CHILD’S PLAY: The Rajarhat plot where the elite commando force will set up its second hub in eastern India is now a playground for kids. Picture by Amit Datta
The National Security Guard (NSG) has finally been offered a plot after a year’s wait to build its second hub in eastern India but there is no word yet from the state government on when the remote site will be linked with a paved road for the force to start construction.
The 35-acre plot in Rajarhat’s Kathalberia, for which the elite commando force had paid the state Rs 35 crore six months ago, is around 3km from the nearest motorable road.
The only way to reach the Action Area III site is a dirt track winding through a village and paddy fields. It’s wide enough for a four-wheeler, but not for trucks, pay-loaders or other heavy vehicles that will travel the stretch during the construction of the campus.
“We have written to Hidco (custodian of the plot), explaining why we need a proper road link between the plot and the main road. There is no point getting a plot in the middle of nowhere and then wait indefinitely for a road link to start construction,” said a senior officer of the force.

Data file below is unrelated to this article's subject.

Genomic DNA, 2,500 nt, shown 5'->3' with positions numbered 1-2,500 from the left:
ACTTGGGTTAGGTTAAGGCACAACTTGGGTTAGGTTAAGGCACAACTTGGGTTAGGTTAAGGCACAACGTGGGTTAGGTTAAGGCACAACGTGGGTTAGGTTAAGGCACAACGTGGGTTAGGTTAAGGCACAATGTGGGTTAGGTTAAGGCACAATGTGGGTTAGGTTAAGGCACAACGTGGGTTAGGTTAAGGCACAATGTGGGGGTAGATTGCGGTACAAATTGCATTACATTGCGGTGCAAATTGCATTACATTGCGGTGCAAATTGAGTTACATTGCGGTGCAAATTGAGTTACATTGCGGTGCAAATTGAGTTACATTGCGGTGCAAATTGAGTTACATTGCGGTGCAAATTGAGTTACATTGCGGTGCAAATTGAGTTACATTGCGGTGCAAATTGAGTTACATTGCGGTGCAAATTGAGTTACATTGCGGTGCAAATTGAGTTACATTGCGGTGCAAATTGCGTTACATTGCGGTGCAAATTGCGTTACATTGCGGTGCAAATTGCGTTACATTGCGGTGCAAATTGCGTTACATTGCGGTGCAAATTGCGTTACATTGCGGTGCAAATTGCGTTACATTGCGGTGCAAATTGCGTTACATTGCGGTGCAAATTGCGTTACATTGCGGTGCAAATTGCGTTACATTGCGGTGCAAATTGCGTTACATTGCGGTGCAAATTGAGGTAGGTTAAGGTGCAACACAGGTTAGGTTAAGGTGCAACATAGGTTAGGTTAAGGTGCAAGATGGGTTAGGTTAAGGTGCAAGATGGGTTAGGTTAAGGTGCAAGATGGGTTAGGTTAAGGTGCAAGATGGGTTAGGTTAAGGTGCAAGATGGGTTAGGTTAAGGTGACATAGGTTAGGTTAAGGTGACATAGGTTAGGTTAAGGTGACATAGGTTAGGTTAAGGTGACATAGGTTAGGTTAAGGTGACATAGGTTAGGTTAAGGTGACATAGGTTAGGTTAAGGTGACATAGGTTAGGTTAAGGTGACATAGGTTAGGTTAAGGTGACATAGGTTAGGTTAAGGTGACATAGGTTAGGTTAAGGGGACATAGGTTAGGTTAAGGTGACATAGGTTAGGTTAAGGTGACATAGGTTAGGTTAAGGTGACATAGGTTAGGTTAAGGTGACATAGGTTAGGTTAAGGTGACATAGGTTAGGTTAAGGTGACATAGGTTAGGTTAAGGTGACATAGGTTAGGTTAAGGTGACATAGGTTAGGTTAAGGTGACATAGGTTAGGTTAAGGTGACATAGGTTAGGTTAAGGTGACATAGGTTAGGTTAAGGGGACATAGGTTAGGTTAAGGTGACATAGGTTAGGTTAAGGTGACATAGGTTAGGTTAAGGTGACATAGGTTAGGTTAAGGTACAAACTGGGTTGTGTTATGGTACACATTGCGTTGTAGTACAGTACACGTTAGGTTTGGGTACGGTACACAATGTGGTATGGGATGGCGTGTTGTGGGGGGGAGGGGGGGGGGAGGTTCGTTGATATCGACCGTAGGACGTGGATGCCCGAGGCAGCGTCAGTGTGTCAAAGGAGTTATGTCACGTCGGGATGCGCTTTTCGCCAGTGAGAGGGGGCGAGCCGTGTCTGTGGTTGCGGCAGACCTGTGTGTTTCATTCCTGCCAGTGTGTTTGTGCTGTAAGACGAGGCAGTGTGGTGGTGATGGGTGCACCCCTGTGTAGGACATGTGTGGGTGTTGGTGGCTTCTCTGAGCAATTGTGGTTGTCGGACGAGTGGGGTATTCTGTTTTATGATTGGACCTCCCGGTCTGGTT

Hidco officials said they were aware of “all the issues” related to the Kathalberia plot and efforts were on to resolve them.
“We are in constant touch with the force and are aware of all the issues. They will soon start building the boundary wall,” Debashis Sen, the chairman-cum-managing director of Hidco, told Metro.
Hidco insiders ruled out the possibility of laying the road anytime soon because of the monsoon. “It will take a few months to start work on laying a 2.7km link between the NSG plot and the nearest motorable road,” said a Hidco official.
The force had spent a year scouting for a suitable plot to set up a second hub in the east after Baduria, off Jessore Road, in North 24-Parganas. It had inspected as many as nine sites and might have abandoned the plan for a second hub had not chief minister Mamata Banerjee intervened and ensured that the Rajarhat plot was offered to the force on an “uninterrupted” lease.
“The biggest problem with the Baduria plot is mobility as Jessore Road often gets choked with traffic. If the response time is slow, the whole purpose of branching out across the country gets defeated. The Rajarhat plot that way is ideally located, especially because it is close to the airport. What we need immediately is a road link,” the NSG officer added.
According to the basic blueprint, the Rajarhat facility will have a training centre where commandos will carry out their daily drill and hone their multifaceted skills.
Those meant for special operations will undergo practice firing on an Electronic Combat Shooting Range, where a commando will have to cover 400 metres in six-and-a-half minutes and fire at 29 targets along the way. There will be various types of targets — some vertically rising, a few popping up or rotating — and each will be exposed for two-three seconds before it has to be shot.
“We will also have provisions for housing commandos and senior officers. That’s a must to ensure that they move as a unit during an emergency,” another officer said. “Once ready, the Rajarhat hub will have 300 commandos.”